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Misbehaving : the making of behavioral economics / Richard H. Thaler.

By: Thaler, Richard H, 1945- [author.].
Material type: TextTextPublisher: New York : W.W. Norton & Company, [2015]Copyright date: ©2015Edition: First edition.Description: xvi, 415 pages : illustrations ; 25 cm.Content type: text Media type: unmediated Carrier type: volumeSubject(s): Economics -- Psychological aspectsDDC classification: 330.01/9 LOC classification: HB74.P8 | T527 2015
Contents:
Beginnings : 1970-78. Supposedly irrelevant factors ; The endowment effect ; The list ; Value theory ; California dreamin' ; The gauntlet -- Mental accounting : 1979-85. Bargains and rip-offs ; Sunk costs ; Buckets and budgets ; At the poker table -- Self-Control : 1975-88. Willpower No problem ; The Planner and the doer -- Interlude. Misbehaving in the real world -- Working With Danny : 1984-85. What seems fair? ; Fairness games ; Mugs -- Engaging with the economics profession: 1986-94. The debate begins ; Anomalies ; Forming a team ; Narrow framing on the Upper East Side -- Finance : 1983-2003. The beauty contest ; Does the stock market overreact?; The reaction to overreaction ; The price Is not right ; The battle of closed-end funds ; Fruit flies, icebergs, and negative stock prices -- Welcome to Chicago : 1995-present . Law schooling ; The offices ; Football ; Game shows -- Helping out : 2004-present. Save more tomorrow ; Going public ; Nudging in the U.K. ; Conclusion: What is next?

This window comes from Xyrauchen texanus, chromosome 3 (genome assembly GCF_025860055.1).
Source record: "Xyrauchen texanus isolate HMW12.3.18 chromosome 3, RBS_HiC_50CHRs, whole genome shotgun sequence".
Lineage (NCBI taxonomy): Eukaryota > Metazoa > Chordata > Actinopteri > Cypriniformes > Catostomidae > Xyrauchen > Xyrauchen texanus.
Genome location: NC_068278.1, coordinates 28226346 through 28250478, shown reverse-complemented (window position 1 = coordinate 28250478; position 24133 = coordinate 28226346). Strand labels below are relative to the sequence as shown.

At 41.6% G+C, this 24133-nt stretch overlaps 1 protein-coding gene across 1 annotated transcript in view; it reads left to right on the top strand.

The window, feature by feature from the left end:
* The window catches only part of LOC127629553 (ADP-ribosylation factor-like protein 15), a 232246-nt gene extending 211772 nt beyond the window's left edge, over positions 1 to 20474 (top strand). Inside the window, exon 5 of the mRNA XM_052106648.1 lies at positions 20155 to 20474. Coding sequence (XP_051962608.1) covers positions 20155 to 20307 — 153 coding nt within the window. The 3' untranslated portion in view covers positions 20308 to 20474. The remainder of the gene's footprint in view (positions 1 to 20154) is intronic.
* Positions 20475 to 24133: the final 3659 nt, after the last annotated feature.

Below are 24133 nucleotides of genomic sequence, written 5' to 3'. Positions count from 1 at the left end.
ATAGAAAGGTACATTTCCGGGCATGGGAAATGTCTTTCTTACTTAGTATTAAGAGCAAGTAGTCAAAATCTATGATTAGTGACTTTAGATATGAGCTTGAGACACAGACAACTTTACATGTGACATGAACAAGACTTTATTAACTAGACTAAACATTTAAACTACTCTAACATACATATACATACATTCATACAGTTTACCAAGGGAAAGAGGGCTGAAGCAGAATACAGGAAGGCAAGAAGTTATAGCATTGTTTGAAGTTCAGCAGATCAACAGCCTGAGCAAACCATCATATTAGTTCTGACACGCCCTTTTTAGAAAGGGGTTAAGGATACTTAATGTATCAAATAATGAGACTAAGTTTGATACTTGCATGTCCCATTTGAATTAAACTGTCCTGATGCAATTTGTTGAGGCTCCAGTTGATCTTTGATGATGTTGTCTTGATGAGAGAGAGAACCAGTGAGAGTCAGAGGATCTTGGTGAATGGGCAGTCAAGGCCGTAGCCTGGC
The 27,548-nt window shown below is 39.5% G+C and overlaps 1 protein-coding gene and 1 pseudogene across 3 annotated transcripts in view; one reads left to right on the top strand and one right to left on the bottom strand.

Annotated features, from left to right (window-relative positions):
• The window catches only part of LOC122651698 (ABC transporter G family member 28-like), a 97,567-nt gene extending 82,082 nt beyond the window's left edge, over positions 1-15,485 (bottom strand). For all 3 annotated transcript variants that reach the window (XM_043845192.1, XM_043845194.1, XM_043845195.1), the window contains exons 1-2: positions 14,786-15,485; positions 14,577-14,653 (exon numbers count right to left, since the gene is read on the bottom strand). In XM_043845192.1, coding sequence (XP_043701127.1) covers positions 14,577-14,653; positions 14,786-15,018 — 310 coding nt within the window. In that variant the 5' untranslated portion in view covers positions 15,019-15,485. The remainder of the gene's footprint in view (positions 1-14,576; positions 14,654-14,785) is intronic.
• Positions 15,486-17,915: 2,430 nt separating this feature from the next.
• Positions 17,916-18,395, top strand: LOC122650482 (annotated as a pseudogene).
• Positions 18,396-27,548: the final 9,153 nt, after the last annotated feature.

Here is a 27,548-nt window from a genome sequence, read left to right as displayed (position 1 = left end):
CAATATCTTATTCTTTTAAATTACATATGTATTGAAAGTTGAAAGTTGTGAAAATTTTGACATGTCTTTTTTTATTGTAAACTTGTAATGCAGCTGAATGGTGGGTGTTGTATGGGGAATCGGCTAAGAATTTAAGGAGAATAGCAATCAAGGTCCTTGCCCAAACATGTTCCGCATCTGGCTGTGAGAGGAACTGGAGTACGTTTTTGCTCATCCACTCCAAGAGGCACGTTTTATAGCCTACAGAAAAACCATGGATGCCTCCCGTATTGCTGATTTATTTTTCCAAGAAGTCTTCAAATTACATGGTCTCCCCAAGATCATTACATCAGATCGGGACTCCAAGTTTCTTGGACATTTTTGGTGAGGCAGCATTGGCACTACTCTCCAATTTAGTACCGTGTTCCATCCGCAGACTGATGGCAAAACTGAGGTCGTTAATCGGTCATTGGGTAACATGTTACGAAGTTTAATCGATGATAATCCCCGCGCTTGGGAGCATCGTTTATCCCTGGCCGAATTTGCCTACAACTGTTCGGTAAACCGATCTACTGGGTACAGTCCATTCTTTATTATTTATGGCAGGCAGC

Summary: "Traditional economics assumes rational actors. Early in his research, Thaler realized these Spock-like automatons were nothing like real people. Whether buying a clock radio, selling basketball tickets, or applying for a mortgage, we all succumb to biases and make decisions that deviate from the standards of rationality assumed by economists. In other words, we misbehave. More importantly, our misbehavior has serious consequences. Dismissed at first by economists as an amusing sideshow, the study of human miscalculations and their effects on markets now drives efforts to make better decisions in our lives, our businesses, and our governments"--Amazon.com.Summary: Argues that economical trends cannot be predicted as much as thought, mainly because humans are so unpredictable, and reveals how behavioral economic analysis opens up new ways to look at everything from household finance to assigning faculty offices in a new building.Summary: "Richard H. Thaler has spent his career studying the radical notion that the central agents in the economy are humans--predictable, error-prone individuals. Misbehaving is his arresting, frequently hilarious account of the struggle to bring an academic discipline back down to earth--and change the way we think about economics, ourselves, and our world. Traditional economics assumes rational actors. Early in his research, Thaler realized these Spock-like automatons were nothing like real people. Whether buying a clock radio, selling basketball tickets, or applying for a mortgage, we all succumb to biases and make decisions that deviate from the standards of rationality assumed by economists. In other words, we misbehave. More importantly, our misbehavior has serious consequences. Dismissed at first by economists as an amusing sideshow, the study of human miscalculations and their effects on markets now drives efforts to make better decisions in our lives, our businesses, and our governments. Coupling recent discoveries in human psychology with a practical understanding of incentives and market behavior, Thaler enlightens readers about how to make smarter decisions in an increasingly mystifying world. He reveals how behavioral economic analysis opens up new ways to look at everything from household finance to assigning faculty offices in a new building, to TV game shows, the NFL draft, and businesses like Uber. Laced with antic stories of Thaler's spirited battles with the bastions of traditional economic thinking, Misbehaving is a singular look into profound human foibles. When economics meets psychology, the implications for individuals, managers, and policy makers are both profound and entertaining."--Publisher's description.